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[279] Kershaw's division had left Early that he thought it prudent to move out against him. Grant, impatient, no doubt, at the failure of the campaign so far and staggered by Sheridan's persistent hallucination in regard to the forces opposed to him, came up to the Valley, and finding Sheridan about to assume the offensive, had only to say, ‘Go in.’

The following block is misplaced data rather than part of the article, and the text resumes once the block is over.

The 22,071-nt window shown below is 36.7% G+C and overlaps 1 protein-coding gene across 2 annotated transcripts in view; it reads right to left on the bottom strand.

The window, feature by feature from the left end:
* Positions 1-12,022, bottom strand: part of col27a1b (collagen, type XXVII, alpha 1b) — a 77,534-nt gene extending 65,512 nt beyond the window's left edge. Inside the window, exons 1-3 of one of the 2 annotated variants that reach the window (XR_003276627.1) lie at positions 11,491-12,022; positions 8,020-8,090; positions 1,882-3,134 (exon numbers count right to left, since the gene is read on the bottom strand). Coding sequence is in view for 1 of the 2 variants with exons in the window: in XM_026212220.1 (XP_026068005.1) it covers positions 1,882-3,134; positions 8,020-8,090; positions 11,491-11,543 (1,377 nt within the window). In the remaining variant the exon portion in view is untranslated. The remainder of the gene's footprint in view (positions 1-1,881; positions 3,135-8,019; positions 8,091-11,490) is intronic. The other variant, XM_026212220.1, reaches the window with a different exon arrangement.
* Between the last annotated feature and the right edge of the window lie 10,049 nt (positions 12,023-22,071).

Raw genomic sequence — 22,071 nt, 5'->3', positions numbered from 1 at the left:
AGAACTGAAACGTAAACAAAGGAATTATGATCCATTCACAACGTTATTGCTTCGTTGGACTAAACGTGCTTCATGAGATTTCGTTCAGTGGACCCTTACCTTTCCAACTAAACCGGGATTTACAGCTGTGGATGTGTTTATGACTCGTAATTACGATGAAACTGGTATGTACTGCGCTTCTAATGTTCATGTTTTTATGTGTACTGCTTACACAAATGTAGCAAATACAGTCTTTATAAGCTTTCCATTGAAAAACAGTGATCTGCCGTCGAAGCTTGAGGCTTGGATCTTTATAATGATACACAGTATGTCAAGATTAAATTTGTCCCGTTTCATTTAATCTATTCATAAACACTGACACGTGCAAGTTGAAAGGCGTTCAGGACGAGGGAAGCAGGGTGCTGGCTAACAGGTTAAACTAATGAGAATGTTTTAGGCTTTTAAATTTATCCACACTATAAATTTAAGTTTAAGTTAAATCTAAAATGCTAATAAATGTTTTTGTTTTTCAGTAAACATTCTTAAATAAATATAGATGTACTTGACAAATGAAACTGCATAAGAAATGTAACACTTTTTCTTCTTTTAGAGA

Sheridan finally attacked on September 19th. Part of Early's force had gone two days before to Martinsburg, and Sheridan hoped to defeat the part near Winchester and seize that place before the absent troops could return. Early had tempted fortune too far; his campaign up to this time had been brilliantly successful, and the ease with which he had for six weeks baffled Sheridan, no doubt, made him over confident. The withdrawal of Kershaw, left him, even by Mr. Pond's account, but 17,000 men of all arms. His real strength was not over one-third of Sheridan's, and the boldness of his movements now was injudicious. They invited and led to attack in an open country. Had he fallen back to Strasburg after Kershaw left, it would have been far more difficult for the Federals to have attacked him. On September 19, Sheridan's troops were held at bay by Ramseur's division and the cavalry under Lomax and Fitz Lee, until the mass of Early's infantry could get up from Stephenson and Bunker Hill. Then ensued one of the longest and steadiest days of fighting that occurred during the war. Sheridan was repulsed with fearful slaughter in front, and at times it seemed as if his great army was about to yield to the fierce onsets of his antagonist, but the battle was finally decided in his favor by his large and well equipped cavalry, which, after driving in the Confederate horsemen on Early's left, dashed against and broke that wing of the Confederates. The heavy pressure of his numbers could no longer be borne, and late in the afternoon the Confederate lines gave way and their army was forced through Winchester. Early fell back to Fisher's Hill during the night. Sheridan suffered heavily but followed up, and on September 22, at Fisher's Hill, inflicted another defeat upon the Confederates. Here, he, under cover of the forest, outflanked Early's left and stampeded it. This quickly led to the abandonment of his whole line, and the loss of eleven guns. Though Early's loss here was nothing like so heavy as at Winchester, the injury done to the morale of the army was much greater. In both battles the Confederates lost valuable officers. At Winchester fell Rodes, Godwin, and Patton, at Fisher's Hill fell A. S. Pendleton, the Assistant Adjutant General of the army—a costly offering upon their country's altar.


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